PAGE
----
To no one's surprise -- not even jinx-fearing Sony executives -- "Skyfall" cleaned up at the U.S. box office this weekend. With $87.8 million in receipts, the Daniel Craig-led James Bond picture had the highest domestic opening in the franchise's history, and put itself in a strong position to land in the live-action top five when all is said and done for 2012.
The result was a stark turnaround from just two years ago, when MGM's bankruptcy had so frozen the 007 project that director Sam Mendes had to be retained off the books.
So what does the blowout performance tell us about the Bond franchise and moviegoing at large? We break it down, M style.
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Delays don’t always doom. When legal wrangling over the MGM bankruptcy waylaid the project, there was unquestionably frustration on the part of principals. “Waiting is good, but it doesn’t need to be four years. Two would be okay. Or a good six months,” Craig told me when I interviewed him last month. The lag also claimed a screenwriter, Peter Morgan, who, when the dust cleared, had exited the project. But even though setbacks of this kind are generally thought poisonous for big Hollywood movies, “Skyfall” shows they don't always kill off a film's quality -- or prospects.
Fresh blood is good. More than any other franchise, Bond is a long-running family business, with siblings Barbara Broccoli and Michael Wilson keeping a tight rein on Bond’s creative direction for several decades now (as father "Cubby" Broccoli did before them). But continuity in this case was delicately balanced with fresh elements. "Skyfall" saw the inclusion of decidedly non-tent pole-y film figures such as Javier Bardem, Sam Mendes and cinematographer Roger Deakins (shooting some of the most gorgeous scenes ever put on screen in a 007 movie). Far from seeming like a desperate attempt at novelty, these additions provided a jolt the franchise needed. Yet at the same time ...
Don't ignore the touchstones. Sure, Q, Moneypenny and several Bond characters/tropes were given modern spins in "Skyfall." But the classic items weren't forgotten either -- at screenings around Los Angeles, for instance, the shot of Bond's Aston Martin at a key moment late in the film earned show-stopping applause.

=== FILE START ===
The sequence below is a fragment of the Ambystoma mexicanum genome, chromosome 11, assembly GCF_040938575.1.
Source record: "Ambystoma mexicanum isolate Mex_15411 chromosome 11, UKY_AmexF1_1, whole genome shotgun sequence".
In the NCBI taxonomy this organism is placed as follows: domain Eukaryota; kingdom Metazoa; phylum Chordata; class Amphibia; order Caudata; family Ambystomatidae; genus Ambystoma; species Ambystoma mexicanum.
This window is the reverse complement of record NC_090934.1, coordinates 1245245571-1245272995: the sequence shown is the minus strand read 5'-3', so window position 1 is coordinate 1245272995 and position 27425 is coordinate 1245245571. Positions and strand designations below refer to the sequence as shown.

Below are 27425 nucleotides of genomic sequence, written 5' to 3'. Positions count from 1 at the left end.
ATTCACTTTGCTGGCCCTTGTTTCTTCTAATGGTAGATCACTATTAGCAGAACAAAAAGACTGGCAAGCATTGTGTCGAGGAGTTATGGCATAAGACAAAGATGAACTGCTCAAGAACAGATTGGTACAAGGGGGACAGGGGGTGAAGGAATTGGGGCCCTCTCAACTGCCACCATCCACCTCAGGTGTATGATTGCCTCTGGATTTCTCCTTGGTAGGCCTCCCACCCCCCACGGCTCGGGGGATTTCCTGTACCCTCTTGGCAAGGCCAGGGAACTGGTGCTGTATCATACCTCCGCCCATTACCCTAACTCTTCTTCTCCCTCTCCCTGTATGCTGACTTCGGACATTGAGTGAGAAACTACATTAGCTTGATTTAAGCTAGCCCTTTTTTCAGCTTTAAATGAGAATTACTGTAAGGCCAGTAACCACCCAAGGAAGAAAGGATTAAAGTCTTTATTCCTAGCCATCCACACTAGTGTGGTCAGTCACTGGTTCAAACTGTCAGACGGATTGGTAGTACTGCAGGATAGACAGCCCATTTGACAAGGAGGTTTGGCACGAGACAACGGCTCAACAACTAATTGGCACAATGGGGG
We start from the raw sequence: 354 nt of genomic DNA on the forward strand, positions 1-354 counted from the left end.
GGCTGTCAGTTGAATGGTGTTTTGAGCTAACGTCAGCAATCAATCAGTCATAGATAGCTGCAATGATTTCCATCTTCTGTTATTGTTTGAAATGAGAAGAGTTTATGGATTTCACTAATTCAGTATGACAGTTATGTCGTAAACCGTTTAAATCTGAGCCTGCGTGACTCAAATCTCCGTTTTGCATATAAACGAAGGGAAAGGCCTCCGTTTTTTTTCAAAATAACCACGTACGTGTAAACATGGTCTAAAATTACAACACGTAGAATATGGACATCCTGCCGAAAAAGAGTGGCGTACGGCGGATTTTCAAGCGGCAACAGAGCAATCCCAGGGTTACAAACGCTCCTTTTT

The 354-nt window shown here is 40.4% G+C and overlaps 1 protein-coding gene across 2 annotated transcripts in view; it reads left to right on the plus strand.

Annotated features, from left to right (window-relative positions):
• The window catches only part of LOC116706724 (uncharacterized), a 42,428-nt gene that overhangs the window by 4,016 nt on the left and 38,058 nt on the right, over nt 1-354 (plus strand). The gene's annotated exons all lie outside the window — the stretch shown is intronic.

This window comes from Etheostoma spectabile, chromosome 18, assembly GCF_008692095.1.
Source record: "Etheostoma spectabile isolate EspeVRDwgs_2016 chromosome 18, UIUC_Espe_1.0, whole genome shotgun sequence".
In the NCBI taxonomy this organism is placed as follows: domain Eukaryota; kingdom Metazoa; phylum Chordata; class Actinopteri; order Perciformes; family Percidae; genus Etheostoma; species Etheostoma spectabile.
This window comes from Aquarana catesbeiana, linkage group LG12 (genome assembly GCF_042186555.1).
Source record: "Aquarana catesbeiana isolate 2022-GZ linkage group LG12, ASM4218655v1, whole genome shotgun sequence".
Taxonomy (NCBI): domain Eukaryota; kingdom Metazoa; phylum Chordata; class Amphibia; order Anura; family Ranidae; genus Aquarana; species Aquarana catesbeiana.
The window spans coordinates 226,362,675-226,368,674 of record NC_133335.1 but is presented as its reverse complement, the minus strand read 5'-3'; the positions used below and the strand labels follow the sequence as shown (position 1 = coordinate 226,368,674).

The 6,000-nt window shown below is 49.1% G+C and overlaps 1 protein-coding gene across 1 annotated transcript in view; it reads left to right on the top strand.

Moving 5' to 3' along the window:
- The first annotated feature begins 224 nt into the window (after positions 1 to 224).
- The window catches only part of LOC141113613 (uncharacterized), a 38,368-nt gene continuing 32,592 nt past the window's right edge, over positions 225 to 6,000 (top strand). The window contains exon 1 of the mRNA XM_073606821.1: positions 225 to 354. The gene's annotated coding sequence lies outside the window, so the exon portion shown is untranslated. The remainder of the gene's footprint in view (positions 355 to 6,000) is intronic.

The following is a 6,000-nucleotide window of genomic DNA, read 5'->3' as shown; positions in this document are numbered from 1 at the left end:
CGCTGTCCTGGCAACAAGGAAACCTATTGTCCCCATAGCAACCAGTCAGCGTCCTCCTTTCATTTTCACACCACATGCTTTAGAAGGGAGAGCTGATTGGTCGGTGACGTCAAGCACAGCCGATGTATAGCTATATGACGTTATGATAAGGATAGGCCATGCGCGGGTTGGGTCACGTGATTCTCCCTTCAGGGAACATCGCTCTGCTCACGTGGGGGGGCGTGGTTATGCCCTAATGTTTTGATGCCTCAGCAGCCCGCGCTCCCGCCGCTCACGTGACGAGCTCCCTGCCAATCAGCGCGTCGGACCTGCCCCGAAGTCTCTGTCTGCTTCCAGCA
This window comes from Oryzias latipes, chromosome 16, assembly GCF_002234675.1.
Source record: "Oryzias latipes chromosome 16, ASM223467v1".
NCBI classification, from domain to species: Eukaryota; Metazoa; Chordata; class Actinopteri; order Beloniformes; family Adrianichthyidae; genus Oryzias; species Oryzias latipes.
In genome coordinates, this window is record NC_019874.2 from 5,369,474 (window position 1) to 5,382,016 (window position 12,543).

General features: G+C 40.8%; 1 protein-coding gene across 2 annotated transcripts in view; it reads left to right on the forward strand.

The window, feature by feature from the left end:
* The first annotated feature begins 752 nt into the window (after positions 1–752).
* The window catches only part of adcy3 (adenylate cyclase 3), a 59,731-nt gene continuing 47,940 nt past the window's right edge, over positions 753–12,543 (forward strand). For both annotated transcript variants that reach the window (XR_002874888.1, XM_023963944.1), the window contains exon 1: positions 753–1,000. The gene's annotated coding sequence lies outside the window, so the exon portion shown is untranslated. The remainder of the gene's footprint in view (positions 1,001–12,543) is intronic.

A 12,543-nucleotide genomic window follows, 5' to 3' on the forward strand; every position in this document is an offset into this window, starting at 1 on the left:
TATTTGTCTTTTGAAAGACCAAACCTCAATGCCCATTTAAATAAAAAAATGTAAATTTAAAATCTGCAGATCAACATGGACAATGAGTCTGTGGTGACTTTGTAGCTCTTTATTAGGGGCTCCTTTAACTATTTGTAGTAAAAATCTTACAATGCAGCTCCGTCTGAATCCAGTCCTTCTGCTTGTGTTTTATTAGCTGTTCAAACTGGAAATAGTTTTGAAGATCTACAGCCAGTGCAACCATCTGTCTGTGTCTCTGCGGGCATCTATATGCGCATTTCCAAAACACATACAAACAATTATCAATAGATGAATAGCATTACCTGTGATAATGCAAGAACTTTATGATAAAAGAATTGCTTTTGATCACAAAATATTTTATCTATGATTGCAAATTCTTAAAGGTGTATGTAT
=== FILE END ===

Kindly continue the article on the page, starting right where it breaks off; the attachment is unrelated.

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The children don’t need to lead. Bond's core audience is one old enough to remember when the Cold War was really a threat. And that’s not a bad thing. Though Hollywood these days frequently chases the under-25 set -- to wit: this coming weekend’s “The Twilight Saga: Breaking Dawn Part II” -- it turns out you can set your sights at an audience more than a few years removed from college. “Skyfall” is turning into one of the year’s biggest hits despite ticket-buyers over the age of 25 outnumbering their younger counterparts by a margin of 3-1.
CG and 3-D don’t need to rule. Another shibboleth of contemporary Hollywood: An ample amount of visual effects -- usually presented in 3-D -- are needed for a blockbuster. But with its throwback motorcycles-on-an-actual-ledge moments, “Skyfall” proves you don’t need to go that way. “We want to do things that are stunts, but real stunts, not the kind of thing that takes you out of the movie,” Wilson said. (More on this in a separate post.)
Rebounds are possible. Movie franchises tend to follow a jump-the-shark model -- namely, once a series loses steam, it's hard to get it back. Fans and critics were cool to 2008's "Quantum of Solace," which told a muddled plot and seemed to set the franchise off course. "We really screwed this up," Wilson said a few weeks ago of his mindset at the time. But what applies to superheroes and romcoms doesn't hold with Bond -- a bad outing can be followed by a spectacular one.